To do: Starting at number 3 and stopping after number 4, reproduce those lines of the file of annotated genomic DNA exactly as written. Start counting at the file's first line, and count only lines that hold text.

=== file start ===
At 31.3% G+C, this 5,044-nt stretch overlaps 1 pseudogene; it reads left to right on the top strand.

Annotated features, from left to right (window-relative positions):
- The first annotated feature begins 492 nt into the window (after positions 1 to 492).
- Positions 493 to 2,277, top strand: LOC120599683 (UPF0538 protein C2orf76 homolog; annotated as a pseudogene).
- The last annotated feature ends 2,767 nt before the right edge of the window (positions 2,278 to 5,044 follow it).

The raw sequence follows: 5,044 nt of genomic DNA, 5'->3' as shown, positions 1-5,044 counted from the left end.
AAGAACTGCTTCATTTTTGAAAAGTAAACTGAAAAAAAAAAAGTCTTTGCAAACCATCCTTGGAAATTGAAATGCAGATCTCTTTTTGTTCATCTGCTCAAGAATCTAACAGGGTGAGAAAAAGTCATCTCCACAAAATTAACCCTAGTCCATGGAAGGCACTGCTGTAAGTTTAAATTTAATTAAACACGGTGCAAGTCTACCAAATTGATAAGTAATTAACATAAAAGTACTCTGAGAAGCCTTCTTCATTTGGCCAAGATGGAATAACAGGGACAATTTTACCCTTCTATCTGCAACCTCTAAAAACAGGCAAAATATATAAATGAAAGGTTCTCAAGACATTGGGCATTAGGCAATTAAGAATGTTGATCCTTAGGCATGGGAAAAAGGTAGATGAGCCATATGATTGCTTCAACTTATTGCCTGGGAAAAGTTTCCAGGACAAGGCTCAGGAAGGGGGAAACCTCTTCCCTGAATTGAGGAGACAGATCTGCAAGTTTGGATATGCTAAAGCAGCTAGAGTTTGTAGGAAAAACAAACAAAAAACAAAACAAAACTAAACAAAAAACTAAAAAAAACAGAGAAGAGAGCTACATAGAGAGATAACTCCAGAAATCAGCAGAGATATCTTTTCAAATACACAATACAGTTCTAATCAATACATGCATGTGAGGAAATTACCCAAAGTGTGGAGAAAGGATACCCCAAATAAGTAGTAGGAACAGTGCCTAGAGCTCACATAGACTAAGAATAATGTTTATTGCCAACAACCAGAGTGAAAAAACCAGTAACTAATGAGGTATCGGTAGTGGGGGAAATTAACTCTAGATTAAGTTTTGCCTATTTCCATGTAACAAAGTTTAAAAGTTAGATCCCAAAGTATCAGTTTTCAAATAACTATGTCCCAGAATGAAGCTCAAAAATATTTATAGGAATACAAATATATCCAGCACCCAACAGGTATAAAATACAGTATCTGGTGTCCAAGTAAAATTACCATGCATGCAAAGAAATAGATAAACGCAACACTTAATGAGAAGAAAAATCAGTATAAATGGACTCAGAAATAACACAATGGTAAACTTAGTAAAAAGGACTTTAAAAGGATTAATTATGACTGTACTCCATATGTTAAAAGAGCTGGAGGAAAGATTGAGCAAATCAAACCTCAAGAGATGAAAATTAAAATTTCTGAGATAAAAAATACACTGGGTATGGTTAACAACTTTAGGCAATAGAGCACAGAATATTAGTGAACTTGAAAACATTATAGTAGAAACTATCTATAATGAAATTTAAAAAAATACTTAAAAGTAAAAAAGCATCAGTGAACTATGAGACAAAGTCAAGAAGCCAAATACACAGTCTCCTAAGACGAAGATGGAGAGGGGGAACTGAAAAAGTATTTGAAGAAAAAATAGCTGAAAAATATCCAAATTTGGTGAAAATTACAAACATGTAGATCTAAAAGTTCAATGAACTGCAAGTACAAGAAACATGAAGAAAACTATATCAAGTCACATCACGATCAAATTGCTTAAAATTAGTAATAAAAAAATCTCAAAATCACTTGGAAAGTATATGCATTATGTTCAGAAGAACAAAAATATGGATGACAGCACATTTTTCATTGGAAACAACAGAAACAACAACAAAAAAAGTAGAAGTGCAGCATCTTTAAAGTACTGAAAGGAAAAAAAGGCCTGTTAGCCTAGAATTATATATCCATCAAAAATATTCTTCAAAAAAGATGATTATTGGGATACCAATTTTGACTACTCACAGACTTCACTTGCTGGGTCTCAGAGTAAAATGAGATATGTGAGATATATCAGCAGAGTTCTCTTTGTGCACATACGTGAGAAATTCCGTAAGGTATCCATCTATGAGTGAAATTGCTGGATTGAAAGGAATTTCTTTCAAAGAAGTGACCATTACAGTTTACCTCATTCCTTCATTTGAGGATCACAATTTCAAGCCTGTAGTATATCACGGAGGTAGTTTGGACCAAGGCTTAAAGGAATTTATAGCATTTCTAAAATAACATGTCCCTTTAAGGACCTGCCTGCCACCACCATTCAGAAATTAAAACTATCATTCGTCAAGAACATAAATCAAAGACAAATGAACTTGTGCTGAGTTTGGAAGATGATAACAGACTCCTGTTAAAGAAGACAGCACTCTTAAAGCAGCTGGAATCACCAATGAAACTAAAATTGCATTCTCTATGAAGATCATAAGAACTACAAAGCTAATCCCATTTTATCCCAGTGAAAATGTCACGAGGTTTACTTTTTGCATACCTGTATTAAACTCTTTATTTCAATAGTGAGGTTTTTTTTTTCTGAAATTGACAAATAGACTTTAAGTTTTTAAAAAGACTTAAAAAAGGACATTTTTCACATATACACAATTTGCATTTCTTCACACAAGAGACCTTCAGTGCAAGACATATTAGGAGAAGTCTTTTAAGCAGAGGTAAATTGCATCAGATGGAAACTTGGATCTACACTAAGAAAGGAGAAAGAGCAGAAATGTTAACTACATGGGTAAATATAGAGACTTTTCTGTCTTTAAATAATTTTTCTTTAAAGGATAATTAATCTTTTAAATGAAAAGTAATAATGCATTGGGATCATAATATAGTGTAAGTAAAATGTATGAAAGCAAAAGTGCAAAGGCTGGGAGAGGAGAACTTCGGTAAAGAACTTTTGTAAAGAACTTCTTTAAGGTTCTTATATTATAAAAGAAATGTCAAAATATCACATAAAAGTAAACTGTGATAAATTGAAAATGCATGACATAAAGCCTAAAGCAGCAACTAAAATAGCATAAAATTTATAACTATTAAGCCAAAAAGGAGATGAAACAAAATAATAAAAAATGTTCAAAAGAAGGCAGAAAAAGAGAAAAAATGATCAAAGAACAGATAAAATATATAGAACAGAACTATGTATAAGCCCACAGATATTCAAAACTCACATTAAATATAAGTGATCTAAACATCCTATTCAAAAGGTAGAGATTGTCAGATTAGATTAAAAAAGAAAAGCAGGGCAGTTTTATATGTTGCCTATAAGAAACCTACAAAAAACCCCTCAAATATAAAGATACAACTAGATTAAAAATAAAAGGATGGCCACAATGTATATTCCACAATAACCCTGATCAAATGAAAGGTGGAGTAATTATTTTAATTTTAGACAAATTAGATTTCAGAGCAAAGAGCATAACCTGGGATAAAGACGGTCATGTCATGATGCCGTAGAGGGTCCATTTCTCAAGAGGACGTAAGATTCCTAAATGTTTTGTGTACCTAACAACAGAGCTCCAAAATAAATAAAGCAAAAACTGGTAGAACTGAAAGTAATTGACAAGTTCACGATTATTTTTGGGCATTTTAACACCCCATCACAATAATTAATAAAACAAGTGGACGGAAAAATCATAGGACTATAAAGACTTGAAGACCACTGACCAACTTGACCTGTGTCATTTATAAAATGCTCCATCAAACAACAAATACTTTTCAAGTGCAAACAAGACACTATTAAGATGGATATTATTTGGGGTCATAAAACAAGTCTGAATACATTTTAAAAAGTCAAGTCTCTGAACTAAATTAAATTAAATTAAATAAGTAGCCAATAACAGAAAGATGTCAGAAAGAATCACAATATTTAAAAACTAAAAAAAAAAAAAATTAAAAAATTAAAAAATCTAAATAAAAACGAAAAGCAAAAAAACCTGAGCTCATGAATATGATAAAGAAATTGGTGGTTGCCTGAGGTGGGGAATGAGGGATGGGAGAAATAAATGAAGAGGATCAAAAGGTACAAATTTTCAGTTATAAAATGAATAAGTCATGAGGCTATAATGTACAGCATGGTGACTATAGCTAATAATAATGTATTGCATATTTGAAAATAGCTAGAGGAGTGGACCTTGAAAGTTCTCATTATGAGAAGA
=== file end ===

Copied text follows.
- The first annotated feature begins 492 nt into the window (after positions 1 to 492).
- Positions 493 to 2,277, top strand: LOC120599683 (UPF0538 protein C2orf76 homolog; annotated as a pseudogene).